Yet. If gas hits $4 per gallon, though, then I'll probably say "hang the sense of it" and just do it. I have my limits. Besides, I have to consider that if I save $20 per week through the end of the year, that's a lot more than $260 saved. But I don't expect gasoline to remain above $3 per gallon past September, or not far above $3.

Still, I bought the Cherokee expecting that the fuel economy would not be nearly as good as that of my Escort. I took that into account when I bought it: yes, this is going to require more fuel. But after thinking all that over, I decided that the cost of ownership would not bankrupt me, and decided to buy the thing expecting to sell the Escort shortly thereafter. (It didn't work out that way. Oh well; it works out fine for me.)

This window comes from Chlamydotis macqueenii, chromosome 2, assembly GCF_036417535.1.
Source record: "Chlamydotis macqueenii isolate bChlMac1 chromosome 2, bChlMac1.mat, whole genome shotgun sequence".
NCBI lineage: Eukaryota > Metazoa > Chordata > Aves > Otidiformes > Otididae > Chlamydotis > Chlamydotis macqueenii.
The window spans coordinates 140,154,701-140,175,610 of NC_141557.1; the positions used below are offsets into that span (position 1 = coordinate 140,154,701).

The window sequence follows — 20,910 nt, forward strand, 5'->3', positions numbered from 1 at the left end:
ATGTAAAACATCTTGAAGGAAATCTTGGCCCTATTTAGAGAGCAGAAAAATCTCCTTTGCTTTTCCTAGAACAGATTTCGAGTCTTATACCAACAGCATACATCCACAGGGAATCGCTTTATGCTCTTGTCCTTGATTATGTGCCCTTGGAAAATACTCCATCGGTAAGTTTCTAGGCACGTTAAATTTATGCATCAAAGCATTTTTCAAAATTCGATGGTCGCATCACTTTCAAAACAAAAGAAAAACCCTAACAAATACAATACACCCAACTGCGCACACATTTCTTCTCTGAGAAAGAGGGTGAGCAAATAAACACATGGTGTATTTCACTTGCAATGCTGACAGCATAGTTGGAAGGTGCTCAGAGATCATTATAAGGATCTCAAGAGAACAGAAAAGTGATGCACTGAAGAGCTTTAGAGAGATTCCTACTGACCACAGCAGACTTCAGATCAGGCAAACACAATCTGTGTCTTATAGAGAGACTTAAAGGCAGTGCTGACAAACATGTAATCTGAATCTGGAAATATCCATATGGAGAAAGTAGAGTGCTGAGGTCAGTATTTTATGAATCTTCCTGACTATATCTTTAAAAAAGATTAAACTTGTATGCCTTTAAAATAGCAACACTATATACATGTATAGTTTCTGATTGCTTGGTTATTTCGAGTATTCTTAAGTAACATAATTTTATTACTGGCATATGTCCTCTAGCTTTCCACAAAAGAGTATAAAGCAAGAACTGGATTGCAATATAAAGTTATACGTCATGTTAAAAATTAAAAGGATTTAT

With people desperately trying to get out of their gas guzzlers, over the next couple of years the demand for gasoline will decrease. This will alleviate some of the pressure on our overtaxed refineries, though not enough to make for a real reduction in gas prices. (As in, "don't expect gas to cost less than $2.75 for the forseeable future.")